U.S. fighter jets intercept Russian warplanes off Alaska

A Russian Tupolev Tu-95 turboprop-powered strategic bomber flies above the Kremlin in Moscow, on May 7, 2015. U.S. fighter jets intercepted Tussian Tu-95 bombers and Su-35 fighters outside Alaskan airspace on Monday. (Alexander Nemenova/AFP/Getty Images)
The U.S. military scrambled five aircraft on Monday to intercept two groups of Russian warplanes that flew in opposite directions off the coast of Alaska but never entered the U.S. sovereign airspace, officials with the bi-national North American Aerospace Defence Command (NORAD) said Tuesday.

First, NORAD dispatched two F-22 Raptor stealth fighters based in Alaska to intercept one group of Russian air planes consisting of two Tu-95 strategic bombers known by NATO identification as “Bears,” said NORAD spokesperson Capt. Cameron Hillier of the Royal Canadian Air Force (RCAF).

Two additional Raptors were scrambled to intercept and accompany another group of two Russian Bears and two Su-35 fighter jets flying in the opposite direction, Hillier said.

The U.S. military also dispatched an E-3 Sentry airborne warning and control system (AWACS) to monitor the situation, Hillier said.

An E-3 Sentry airborne warning and control system (AWACS) aircraft lands at Tinker Air Force Base in Midwest City, Oklahoma, March 23, 2007. (Stephen Holman/Tulsa World/AP)

The interaction between Russian and U.S. air crews was “safe and professional” and the Russian planes remained at all times in international airspace, Hillier said.

The Russian aircraft did not enter the Canadian Air Defence Identification Zone (ADIZ) in the Arctic and no Canadian fighter jets were involved in the intercept, he added.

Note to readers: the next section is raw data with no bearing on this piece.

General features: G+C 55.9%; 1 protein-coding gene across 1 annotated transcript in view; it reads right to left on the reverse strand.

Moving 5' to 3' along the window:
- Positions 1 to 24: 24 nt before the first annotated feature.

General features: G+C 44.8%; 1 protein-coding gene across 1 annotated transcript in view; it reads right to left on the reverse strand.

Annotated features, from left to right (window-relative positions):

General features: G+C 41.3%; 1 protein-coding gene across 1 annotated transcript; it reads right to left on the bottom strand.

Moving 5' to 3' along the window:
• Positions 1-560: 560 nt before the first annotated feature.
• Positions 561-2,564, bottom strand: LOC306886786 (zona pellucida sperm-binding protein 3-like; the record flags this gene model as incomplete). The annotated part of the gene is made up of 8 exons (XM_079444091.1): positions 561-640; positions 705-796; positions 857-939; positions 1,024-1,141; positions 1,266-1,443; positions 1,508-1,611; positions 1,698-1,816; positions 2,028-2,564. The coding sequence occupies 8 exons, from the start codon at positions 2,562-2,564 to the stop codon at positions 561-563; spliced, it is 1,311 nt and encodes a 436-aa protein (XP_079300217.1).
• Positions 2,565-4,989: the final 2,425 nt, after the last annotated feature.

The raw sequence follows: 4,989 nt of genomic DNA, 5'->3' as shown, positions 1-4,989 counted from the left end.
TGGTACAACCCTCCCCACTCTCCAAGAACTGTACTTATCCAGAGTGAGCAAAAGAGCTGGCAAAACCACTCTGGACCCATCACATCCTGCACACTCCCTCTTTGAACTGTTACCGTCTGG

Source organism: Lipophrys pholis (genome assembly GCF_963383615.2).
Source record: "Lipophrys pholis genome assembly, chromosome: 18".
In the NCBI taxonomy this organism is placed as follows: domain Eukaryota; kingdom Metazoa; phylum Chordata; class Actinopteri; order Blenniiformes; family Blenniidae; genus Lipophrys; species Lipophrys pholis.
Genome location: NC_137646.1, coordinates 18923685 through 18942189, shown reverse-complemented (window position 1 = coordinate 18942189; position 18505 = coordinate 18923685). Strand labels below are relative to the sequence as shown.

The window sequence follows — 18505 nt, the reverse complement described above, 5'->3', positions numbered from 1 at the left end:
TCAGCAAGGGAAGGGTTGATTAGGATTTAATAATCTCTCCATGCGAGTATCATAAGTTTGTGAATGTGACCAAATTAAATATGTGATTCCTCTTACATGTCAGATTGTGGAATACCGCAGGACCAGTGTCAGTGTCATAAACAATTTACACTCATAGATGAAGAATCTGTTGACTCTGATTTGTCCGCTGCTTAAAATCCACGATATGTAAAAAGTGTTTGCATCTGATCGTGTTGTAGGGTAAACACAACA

According to international law, a country’s sovereign airspace extends 22 kilometres from its coastlines. The ADIZ off Alaska extends more than 300 kilometres from the shore.

During the Cold War, such intercepts over the Arctic were regular events, however, following the collapse of the Soviet Union, cash-strapped Russia drastically reduced its strategic bomber air patrols.

In recent years, with tensions between Russia and the West mounting in other areas of the world, Moscow has increased the number of patrols by its Bears that have been modernized and outfitted to carry long-range nuclear-tipped cruise missiles.

Related stories from around the North:

Canada: Canada’s 2019 budget slim on hard power Arctic commitments, experts say, Radio Canada International

Finland: US, Norwegian troops join military drill in Arctic Finland, Yle News

Iceland: Iceland & UK sign agreement to boost security, defence cooperation, Eye on the Arctic

Norway: US, Russian bombers fly missions on same day near Norwegian airspace, The Independent Barents Observer

Russia: Russian navy holds live-fire exercise in Norwegian Sea for second time in a month, The Independent Barents Observer

Sweden: Cross-party talks to expand military marred by political feud, Radio Sweden

United States: U.S. must pay attention to growing China-Russia alliance in Arctic: expert, Alaska Public Media

Levon Sevunts, Radio Canada International

Born and raised in Armenia, Levon started his journalistic career in 1990, covering wars and civil strife in the Caucasus and Central Asia. In 1992, after the government in Armenia shut down the TV program he was working for, Levon immigrated to Canada. He learned English and eventually went back to journalism, working first in print and then in broadcasting. Levon’s journalistic assignments have taken him from the High Arctic to Sahara and the killing fields of Darfur, from the streets of Montreal to the snow-capped mountaintops of Hindu Kush in Afghanistan. He says, “But best of all, I’ve been privileged to tell the stories of hundreds of people who’ve generously opened up their homes, refugee tents and their hearts to me.”

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